The structures of our musculoskeletal system – the bones, joints, ligaments, tendons and other tissues – are highly susceptible to damage caused by trauma from accidents, injuries and other events. These traumatic events may include a fall, automobile accident or sports injury, and often involve a direct blow or twisting on a specific area of the body, causing pain, swelling, inflammation and other sometimes serious complications. Any bones that have been fractured need to be healed and joints may need to be realigned in order to maintain proper function and optimize their use.
Treatment may be required to the:
- upper extremity, which includes injuries to the clavicle (collarbone), shoulder, scapula (shoulder blade), humerus (upper arm), elbow, radius and ulna (forearm), wrist and hand
- lower extremity, which includes injuries to the hip, femur (upper leg), knee, patella, tibia and fibula (lower leg), ankle, talus and foot
- pelvis or acetabulum (lower portion of the pelvis where it meets with the hip)
- other bones and joints of the body
While some traumatic injuries can be cared for nonsurgically with a splint, cast or another stabilizing device, many require a surgical procedure to ensure that complete healing can occur. This may involve traditional or minimally invasive surgery, reconstruction of the soft tissue, transplantation of a bone or joint, bone grafting or several other types of treatment methods.
Surgical care is often necessary for treating acute fractures and serious musculoskeletal injuries. In addition, deformities can result from a nonunion, which is the failure of a fracture to correctly unite, or a malunion, which is when a bone is not aligned correctly, and these conditions will also usually necessitate trauma surgery.
Open Reduction Internal Fixation
In some bone fractures, the process of mending the bone isn’t as simple as securing the exterior site with an immobilizing cast. The process of open reduction with internal fixation is extremely effective and normally indicated when there is complete separation and dislocation of a bone fragment. In this procedure, the patient is surgically operated on in order to set the bones in their place while screws, rods and/or plates are utilized to affix them beneath the skin and catalyze the healing process.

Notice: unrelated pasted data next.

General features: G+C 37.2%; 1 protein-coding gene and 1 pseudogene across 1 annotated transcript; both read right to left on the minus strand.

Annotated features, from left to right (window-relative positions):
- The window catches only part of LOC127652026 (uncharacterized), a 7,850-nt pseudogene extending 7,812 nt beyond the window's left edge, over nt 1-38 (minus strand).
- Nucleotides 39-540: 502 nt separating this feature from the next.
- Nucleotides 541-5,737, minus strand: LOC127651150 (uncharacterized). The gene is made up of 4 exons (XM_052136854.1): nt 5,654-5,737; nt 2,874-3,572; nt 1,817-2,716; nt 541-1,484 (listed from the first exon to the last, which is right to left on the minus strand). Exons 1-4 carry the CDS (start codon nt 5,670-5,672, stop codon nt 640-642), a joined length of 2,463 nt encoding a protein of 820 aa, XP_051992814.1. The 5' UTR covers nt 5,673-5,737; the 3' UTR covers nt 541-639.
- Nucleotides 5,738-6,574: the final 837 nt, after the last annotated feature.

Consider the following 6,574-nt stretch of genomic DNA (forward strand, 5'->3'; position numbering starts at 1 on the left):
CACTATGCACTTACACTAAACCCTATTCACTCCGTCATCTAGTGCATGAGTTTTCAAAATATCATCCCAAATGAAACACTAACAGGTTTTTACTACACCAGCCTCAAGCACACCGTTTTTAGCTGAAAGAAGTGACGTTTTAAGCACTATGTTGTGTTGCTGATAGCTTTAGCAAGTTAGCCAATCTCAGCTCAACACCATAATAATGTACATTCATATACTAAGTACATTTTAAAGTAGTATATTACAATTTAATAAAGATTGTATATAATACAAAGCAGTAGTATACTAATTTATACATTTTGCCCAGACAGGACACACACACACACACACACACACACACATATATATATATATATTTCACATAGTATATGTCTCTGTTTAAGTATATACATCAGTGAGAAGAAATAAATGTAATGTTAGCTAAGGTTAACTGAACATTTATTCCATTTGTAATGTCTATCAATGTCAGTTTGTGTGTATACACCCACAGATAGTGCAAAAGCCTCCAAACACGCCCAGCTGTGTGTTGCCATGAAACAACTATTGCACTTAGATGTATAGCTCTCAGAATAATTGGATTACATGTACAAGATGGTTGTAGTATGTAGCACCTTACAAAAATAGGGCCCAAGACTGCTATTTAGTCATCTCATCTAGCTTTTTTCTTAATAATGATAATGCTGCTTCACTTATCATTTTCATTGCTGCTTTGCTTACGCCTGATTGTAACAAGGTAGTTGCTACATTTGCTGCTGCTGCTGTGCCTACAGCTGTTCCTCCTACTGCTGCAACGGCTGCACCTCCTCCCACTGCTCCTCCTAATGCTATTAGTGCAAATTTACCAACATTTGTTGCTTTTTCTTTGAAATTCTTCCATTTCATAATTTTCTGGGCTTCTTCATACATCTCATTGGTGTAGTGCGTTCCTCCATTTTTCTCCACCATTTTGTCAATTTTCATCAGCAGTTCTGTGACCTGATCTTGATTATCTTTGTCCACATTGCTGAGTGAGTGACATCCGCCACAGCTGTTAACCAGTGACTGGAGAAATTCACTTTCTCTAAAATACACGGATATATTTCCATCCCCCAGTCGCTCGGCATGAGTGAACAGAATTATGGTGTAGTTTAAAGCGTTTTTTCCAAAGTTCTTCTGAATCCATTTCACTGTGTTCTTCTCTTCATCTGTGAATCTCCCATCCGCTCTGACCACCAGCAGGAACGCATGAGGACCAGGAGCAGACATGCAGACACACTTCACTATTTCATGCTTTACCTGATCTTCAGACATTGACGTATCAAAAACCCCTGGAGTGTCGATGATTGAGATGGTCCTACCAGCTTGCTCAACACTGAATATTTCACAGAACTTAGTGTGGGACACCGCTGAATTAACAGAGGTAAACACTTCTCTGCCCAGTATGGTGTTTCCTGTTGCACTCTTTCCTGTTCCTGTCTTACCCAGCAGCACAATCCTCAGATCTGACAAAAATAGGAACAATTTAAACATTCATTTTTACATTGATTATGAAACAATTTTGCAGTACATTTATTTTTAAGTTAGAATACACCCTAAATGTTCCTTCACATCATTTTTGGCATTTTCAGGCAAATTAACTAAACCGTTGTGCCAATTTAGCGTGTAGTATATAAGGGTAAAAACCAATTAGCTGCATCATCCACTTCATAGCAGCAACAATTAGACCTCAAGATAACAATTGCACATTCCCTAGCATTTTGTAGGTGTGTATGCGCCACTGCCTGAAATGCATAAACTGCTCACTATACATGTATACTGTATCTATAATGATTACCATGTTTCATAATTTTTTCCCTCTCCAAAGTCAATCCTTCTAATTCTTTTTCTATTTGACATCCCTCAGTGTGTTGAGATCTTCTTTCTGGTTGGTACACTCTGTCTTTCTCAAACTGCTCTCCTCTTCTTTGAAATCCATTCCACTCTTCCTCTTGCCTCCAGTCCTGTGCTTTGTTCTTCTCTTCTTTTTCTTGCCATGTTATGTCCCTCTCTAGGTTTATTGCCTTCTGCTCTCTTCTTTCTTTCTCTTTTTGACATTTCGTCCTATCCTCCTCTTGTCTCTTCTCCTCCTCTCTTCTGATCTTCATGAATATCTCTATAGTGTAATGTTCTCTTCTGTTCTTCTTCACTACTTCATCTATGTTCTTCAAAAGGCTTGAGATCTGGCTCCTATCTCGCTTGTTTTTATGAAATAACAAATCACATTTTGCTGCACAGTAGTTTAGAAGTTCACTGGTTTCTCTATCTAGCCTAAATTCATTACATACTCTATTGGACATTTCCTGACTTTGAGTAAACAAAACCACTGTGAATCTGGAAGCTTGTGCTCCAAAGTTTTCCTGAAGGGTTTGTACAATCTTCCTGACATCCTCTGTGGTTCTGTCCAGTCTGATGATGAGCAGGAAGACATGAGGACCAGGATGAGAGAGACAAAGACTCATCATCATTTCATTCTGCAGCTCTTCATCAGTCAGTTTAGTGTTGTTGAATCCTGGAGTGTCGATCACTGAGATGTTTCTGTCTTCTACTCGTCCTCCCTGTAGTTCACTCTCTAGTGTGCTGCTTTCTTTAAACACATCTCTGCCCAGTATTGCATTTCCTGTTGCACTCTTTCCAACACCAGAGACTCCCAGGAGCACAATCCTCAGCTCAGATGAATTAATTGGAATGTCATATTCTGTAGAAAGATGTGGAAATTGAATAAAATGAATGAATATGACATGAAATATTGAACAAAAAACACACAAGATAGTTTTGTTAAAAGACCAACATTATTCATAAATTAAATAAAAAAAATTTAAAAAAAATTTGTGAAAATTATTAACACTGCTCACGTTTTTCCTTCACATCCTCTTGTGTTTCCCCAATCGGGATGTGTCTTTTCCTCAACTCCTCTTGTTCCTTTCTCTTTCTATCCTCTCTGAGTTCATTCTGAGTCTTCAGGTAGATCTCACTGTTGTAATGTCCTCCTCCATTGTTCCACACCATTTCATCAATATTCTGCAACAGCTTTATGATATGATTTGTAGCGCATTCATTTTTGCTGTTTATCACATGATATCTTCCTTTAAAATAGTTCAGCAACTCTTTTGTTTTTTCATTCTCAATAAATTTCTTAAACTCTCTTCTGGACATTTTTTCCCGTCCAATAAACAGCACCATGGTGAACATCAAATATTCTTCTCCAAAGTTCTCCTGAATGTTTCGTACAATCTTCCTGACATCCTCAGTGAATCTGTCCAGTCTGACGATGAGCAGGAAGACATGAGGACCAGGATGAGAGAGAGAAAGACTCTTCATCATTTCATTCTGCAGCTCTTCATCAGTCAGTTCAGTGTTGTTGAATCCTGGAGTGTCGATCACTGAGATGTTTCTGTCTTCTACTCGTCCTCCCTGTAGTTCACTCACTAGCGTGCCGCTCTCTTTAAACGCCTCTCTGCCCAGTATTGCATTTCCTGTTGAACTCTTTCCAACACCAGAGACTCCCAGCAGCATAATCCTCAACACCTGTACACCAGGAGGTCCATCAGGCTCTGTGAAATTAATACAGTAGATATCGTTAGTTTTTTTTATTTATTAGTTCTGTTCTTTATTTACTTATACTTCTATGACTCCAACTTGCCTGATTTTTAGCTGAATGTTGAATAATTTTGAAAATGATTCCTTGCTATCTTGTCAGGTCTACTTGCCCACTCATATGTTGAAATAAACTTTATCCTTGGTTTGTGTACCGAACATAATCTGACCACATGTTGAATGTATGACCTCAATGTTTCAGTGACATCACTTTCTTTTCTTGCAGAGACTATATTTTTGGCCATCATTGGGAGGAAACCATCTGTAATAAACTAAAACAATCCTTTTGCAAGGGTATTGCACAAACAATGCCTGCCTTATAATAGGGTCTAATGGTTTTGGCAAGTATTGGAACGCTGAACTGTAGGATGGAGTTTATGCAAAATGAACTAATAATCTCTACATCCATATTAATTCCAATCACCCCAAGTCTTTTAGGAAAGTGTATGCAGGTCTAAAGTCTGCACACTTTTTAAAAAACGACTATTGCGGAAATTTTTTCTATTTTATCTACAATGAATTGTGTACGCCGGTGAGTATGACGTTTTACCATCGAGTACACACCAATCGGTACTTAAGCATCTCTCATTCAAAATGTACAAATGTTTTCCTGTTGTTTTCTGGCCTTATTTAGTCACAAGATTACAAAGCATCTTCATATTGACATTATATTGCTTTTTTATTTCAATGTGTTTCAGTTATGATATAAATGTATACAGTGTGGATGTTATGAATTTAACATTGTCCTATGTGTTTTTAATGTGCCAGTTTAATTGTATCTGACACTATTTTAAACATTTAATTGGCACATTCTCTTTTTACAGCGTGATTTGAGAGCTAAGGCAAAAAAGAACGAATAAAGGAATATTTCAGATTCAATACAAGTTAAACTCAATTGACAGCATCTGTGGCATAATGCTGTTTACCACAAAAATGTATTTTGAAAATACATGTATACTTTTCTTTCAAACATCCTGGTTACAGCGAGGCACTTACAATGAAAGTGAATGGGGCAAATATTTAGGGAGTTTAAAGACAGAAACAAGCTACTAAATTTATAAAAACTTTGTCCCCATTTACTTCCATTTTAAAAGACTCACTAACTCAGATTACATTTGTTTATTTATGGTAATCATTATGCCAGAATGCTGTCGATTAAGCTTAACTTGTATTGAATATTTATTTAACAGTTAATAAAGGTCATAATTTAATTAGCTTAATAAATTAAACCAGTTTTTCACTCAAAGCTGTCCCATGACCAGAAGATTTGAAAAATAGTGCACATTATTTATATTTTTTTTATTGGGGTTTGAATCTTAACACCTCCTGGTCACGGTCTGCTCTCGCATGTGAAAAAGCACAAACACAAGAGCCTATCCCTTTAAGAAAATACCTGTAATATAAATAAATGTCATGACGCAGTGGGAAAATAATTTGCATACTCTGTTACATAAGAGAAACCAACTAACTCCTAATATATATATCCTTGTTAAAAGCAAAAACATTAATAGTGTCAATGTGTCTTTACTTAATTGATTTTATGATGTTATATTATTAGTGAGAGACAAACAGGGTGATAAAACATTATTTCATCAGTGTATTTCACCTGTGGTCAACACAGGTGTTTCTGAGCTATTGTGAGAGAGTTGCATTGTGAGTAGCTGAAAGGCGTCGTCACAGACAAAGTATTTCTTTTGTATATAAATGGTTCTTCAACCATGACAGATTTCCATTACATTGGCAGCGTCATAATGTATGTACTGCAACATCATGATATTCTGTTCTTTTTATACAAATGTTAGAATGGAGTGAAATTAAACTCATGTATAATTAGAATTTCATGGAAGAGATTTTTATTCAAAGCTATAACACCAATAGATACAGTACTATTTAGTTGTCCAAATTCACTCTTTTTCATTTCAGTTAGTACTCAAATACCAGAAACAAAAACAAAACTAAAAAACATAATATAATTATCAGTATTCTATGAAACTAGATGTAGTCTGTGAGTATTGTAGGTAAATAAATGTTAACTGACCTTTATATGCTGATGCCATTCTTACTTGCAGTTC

Open Reduction Internal Fixation is commonly used to treat fractures within the wrist, forearm and hand, in order to restore function to these essential bones and allow patients to once again perform everyday tasks. The surgical hardware used during this treatment is often left in the bone permanently, as long as no symptoms arise at the incision sites.
External Fixation Surgery
The surgical method of external fixation is utilized in bone fractures whose alignment does not permit the use of a cast. The procedure requires multiple holes drilled into the uninjured parts of the bone, into which bolts, pins or rods attach through the skin and muscle to a rigid supporting structure. This is especially helpful in the elbow, because its complex nature could result in incorrect healing. The attachment of the external fixation is accomplished under general anesthesia, while removal can be performed in your doctor’s office with no anesthesia needed.
External fixation is extremely efficient in promoting natural healing. It is common medical knowledge that weight-bearing activities (walking, standing) on a fracture supported by external fixation promote proper healing. However, living with an external fixation can be socially uncomfortable as the mass of metal can draw attention. Also, because the pins pierce the skin and bone alike, the surgical site must be kept appropriately clean.
An intramedullary (IM) rod can be used to realign and stabilize a bone after a fracture. It is one of the most common treatments for a femur shaft fracture and involves reconnecting the two ends of the bone and holding them in place with the metal rod. Once the rod is correctly positioned, it is secured there with screws placed above and below the fracture.
The IM rod works together with the bone to help support the weight of the body, allowing patients to resume movement and activity of the leg much faster than with other treatments. Patients may experience pain and other symptoms at the insertion site, which may require the rod to be removed through a second procedure. But for most patients, IM rods can remain in the femur forever to provide long-term support.